Student Question

Does Anne Tyler accurately depict family life in "Saint Maybe"? How does its 1960's setting influence the plot?

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No, she presents fundamentalism under a shady light in which the love and forgiveness you get from a Higher Power is proportional to your willingness to accept guilt and work your way up to forgiving yourself. In other words, the Church of the Second Chance (as I perceive it) does a good job at making people move forward from the depths of guilt.

However, it is arguable that what they are doing is a perfect example of a classical conditioning exercise in which they tell the individual to do a certain set of actions and sacrifices so that,when the individual finally does them, those activities become sort of a "free ticket to Grace".

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The aspect of gender roles in the 1960s is revealing in the story because these were times when lots of things were beginning to change, and some families desperately tried to not "rock the boat" at home,considering things were starting to sort of rumble in society with civil rights movements, the War, population angst,etc.

Hence, a family which began say in the mid 50's would still want to retain the All American ideal of comfort and joy that is part of the ultimate American Dream. To go from an "Apple Pie" family to a family that has seen suicide, abandonment, and conflict, Anne Tyler has correctly and effectively produce that sense of dysfunction that many families suffer and try desperately to hide it.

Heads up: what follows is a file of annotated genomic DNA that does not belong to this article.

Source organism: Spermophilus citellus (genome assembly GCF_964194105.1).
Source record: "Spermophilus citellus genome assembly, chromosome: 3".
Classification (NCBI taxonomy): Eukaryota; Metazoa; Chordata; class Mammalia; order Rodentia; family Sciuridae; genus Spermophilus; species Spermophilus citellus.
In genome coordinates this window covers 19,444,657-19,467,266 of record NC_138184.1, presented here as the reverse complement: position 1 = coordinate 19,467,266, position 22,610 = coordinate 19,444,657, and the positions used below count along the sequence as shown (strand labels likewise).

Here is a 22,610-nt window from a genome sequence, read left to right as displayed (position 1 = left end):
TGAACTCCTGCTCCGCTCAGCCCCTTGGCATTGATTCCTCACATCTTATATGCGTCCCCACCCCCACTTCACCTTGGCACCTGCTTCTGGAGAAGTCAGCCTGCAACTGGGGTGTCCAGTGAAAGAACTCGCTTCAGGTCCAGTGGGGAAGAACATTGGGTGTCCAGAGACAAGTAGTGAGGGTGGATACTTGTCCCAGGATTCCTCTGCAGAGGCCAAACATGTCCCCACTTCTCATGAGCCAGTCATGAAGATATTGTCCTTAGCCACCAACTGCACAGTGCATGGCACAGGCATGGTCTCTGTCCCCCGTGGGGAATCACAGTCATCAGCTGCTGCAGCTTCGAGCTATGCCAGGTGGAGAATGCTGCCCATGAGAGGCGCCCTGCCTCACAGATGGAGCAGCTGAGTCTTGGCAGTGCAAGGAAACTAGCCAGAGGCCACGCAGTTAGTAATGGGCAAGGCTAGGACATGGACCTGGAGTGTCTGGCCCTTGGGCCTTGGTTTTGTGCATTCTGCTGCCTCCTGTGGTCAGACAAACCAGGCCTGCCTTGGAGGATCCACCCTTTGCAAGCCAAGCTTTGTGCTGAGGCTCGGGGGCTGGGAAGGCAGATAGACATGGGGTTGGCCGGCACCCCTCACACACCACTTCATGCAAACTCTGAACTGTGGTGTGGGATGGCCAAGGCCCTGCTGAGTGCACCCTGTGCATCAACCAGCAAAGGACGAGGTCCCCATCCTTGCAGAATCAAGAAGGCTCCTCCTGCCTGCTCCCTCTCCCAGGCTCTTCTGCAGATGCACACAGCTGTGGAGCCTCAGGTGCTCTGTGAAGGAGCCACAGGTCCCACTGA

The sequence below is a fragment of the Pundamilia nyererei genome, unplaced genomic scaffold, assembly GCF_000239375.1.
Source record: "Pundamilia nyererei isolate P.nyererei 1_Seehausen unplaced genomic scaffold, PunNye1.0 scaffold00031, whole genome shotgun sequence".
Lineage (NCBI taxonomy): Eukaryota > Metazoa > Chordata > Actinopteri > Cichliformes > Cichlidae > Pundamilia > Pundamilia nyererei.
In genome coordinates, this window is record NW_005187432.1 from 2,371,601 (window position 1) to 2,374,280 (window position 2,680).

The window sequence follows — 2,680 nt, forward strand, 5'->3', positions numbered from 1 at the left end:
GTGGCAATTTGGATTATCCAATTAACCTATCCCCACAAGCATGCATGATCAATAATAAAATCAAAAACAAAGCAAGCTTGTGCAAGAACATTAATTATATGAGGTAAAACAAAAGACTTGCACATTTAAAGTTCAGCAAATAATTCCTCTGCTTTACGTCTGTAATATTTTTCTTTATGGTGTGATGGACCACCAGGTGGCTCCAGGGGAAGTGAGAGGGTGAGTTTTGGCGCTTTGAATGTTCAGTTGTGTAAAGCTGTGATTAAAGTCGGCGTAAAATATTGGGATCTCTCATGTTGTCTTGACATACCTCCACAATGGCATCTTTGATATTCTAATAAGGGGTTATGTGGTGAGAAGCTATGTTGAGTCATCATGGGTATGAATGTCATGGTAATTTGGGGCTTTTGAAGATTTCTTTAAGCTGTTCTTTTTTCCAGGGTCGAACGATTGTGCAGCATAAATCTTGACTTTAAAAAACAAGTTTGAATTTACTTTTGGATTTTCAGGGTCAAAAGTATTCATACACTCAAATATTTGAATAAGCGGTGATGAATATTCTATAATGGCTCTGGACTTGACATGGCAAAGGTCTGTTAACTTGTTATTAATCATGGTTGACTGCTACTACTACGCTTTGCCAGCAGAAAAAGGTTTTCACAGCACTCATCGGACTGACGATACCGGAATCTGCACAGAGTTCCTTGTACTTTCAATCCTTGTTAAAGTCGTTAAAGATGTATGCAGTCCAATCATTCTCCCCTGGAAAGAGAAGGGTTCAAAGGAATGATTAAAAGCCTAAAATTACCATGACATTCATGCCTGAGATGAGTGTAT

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Anne Tyler is known for her skilled and nuanced portrayals of American family life, and Saint Maybe is no different.  It tells the story of Ian Bedloe, an unremarkable young man who feels responsible for the deaths of his older brother, Dan, and sister-in-law, Lucy.  As a form of atonement, Ian takes over the care of his brother's children, but comes to realize they are a blessing rather than a punishment.

Set in the sixties, the novel does indeed pivot on issues of gender and family values.  Divorce, while legal, was still something to be ashamed of.  Lucy was a divorced single mother with two children when she married Dan, and the conservative Ian disapproves.  He accuses Lucy of infidelity, which leads to Dan's suicide. This overly dramatic reaction to Lucy's past shows how women were expected to be perfect wives and mothers, and any deviation was punished.

Through her portrayal of Ian's growing connection with his nieces and nephew, Tyler shows in this novel that non-traditional families can be just as strong and loving as the traditional nuclear family.

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